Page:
So, to clarify, I had a 6:30 p.m. show on Friday – the actual trailers for upcoming movies did not start until 6:36 p.m. and then, after we got twenty minutes of trailers, we got another freaking advertisement for Sprite, meaning that even if I arrived for a 6:30 p.m. show at around 7:00 p.m. I would not have missed a moment of the actual feature.

This is not related to the film, but it is a real issue and one that regular theater-goers like myself need to be aware of. I paid to see a feature film, not advertisements, which add nothing to my theater-going experience, yet I was forced to watch ads for cars, cell phones and Sprite (x3). This is a greedy cash-grab by theaters who have literal captive audiences and it is happening in several theater chains across the country, not just Cinemark.

Now, no, I don’t necessarily think the CEO of Cinemark is going to read this, but I currently have a platform which I can comment on this and let me say, wholeheartedly, this is a terrible business strategy for a company that now has to compete with a surge of streaming content, fewer people wiling to pay theater prices, and competing chains that offer the same content, without the added previews and advertisements.

This decision, undoubtedly, came from the higher-ups at Cinemark who wanted to pocket some extra cash and is not something that we, as customers, should support or encourage because then this practice will become the norm and 6 minutes of advertisements will become 10 minutes, which will become 20 minutes, and so on. If we sit complacent and do not call out and protest this corporate greed, then every theater chain will think they have license to waste our time and money just to turn a quick buck.

With that out of the way, back to my review of Doctor Sleep!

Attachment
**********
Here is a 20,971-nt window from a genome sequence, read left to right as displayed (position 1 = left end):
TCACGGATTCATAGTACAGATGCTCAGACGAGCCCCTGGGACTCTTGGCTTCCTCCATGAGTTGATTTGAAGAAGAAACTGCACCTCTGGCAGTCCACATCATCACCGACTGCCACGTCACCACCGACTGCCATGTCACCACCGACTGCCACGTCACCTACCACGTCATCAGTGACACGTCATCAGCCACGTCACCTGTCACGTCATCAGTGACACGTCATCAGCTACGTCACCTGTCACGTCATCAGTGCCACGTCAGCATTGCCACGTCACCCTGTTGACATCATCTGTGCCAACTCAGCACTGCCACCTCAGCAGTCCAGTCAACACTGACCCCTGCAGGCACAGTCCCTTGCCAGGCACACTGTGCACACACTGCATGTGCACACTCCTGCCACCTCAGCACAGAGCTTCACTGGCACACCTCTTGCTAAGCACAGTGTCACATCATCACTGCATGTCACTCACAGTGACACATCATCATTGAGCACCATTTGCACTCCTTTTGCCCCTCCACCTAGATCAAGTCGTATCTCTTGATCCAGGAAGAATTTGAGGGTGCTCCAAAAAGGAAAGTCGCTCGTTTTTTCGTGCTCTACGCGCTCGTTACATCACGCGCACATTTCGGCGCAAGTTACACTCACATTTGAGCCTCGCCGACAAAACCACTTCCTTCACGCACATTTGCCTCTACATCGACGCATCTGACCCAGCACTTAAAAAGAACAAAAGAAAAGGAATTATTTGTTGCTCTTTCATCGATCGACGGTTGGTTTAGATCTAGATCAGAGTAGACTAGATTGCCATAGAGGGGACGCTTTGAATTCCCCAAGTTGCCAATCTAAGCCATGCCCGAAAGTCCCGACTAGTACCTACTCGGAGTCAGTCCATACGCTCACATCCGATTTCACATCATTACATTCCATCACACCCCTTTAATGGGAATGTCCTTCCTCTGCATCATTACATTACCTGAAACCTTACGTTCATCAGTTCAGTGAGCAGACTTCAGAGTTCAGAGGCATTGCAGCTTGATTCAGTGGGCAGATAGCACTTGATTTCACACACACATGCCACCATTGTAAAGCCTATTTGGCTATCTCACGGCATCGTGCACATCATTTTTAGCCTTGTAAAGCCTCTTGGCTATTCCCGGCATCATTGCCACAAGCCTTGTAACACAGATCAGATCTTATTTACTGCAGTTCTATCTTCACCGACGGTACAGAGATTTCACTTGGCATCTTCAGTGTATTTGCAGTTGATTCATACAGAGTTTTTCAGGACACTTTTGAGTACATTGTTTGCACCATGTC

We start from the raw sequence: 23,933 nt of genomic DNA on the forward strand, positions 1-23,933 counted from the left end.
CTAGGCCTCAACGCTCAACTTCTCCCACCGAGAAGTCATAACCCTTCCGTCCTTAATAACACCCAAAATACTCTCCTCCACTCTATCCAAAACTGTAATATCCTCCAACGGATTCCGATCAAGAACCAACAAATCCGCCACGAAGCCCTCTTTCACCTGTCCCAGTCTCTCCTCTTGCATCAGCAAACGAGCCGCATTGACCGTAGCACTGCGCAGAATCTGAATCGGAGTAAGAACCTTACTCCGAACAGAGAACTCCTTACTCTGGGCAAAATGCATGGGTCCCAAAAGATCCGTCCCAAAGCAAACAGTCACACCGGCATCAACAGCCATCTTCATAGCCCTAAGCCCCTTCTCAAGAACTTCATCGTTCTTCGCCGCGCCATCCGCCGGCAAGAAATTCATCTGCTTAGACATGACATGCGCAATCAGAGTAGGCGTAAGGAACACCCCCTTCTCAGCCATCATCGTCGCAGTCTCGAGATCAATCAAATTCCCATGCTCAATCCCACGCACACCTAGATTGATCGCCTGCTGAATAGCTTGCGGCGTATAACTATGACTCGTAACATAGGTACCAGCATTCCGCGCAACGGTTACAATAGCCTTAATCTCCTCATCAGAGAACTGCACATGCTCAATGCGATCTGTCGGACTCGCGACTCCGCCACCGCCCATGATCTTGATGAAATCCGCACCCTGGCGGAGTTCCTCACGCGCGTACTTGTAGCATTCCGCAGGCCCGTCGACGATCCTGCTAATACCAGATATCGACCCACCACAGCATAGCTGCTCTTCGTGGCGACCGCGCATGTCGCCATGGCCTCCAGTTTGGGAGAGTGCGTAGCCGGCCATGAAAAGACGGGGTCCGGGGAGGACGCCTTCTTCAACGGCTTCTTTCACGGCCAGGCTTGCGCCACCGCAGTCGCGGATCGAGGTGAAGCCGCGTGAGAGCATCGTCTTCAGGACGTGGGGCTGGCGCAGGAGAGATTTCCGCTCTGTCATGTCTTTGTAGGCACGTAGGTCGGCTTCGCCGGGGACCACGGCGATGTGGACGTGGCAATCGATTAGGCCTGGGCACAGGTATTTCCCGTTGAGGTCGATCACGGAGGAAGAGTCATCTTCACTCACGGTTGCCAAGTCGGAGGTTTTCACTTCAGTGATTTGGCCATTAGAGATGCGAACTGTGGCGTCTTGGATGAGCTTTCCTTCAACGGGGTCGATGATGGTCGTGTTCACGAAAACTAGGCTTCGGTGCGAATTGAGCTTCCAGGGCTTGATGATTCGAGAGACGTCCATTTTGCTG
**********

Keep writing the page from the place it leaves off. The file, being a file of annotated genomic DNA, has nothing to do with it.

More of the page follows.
The Set-Up – There is absolutely no need for about the first 30+ minutes of the film.

We are shown that young Danny is struggling after he escapes from the Overlook Hotel… yeah, no shit, his dad just tried to axe murder him and his mom.

Then, we see Ghost-Hallorann show a young Danny how to start to control The Shining and defeat the demons. This might be important, except we get a scene later where, and I am not making this up, in one line the adult Danny (speaking to Ghost-Hallorann) summarize everything that we spend over ten minutes of screen time on.

That may sound like a minor complaint, but for a “horror” film that is two-and-a-half hours, any cuts that you can make would help the flow of the film and the pacing.

Also, we then move to an adult Dan and see that he is struggling with addiction and controlling his demons. He meets Billy (Cliff Curtis) and is given a job.

This is all filler, however. We, the audience, could have figured all of that out from a line of dialogue, or the fact that Dan is a well-known member of his local AA group – we didn’t need to see every boring moment that led him to where our plot finally begins.

The old saying goes, “Start a scene as late as possible and get out as soon as you can.” – Well, someone should have told Mike Flanagan this, because we get the joy of sitting through a lot of nothing as we wait for the plot to begin.

The Villains – Guys, the villains in this film are so laughably bad. And not bad in the good way that villains are supposed to be bad, I mean that they are ineffective, poorly constructed, and weak.

For example: Rose the Hat tries to get into Abra’s mind about halfway through the film… and gets slapped around like a ragdoll by the young girl. From this point on, there is no real threat because we know that, completely unaided and unprepared, Abra is more powerful and more prepared to do battle than our primary antagonist who was at her full power when she was beaten.

But wait, you are saying, Rose the Hat has a whole cult of bad guys that she can call on to do battle with Dan and Abra, right?

Well, sort of. I mean, Rose does have a cult, but the cult members are equally weak and ineffective.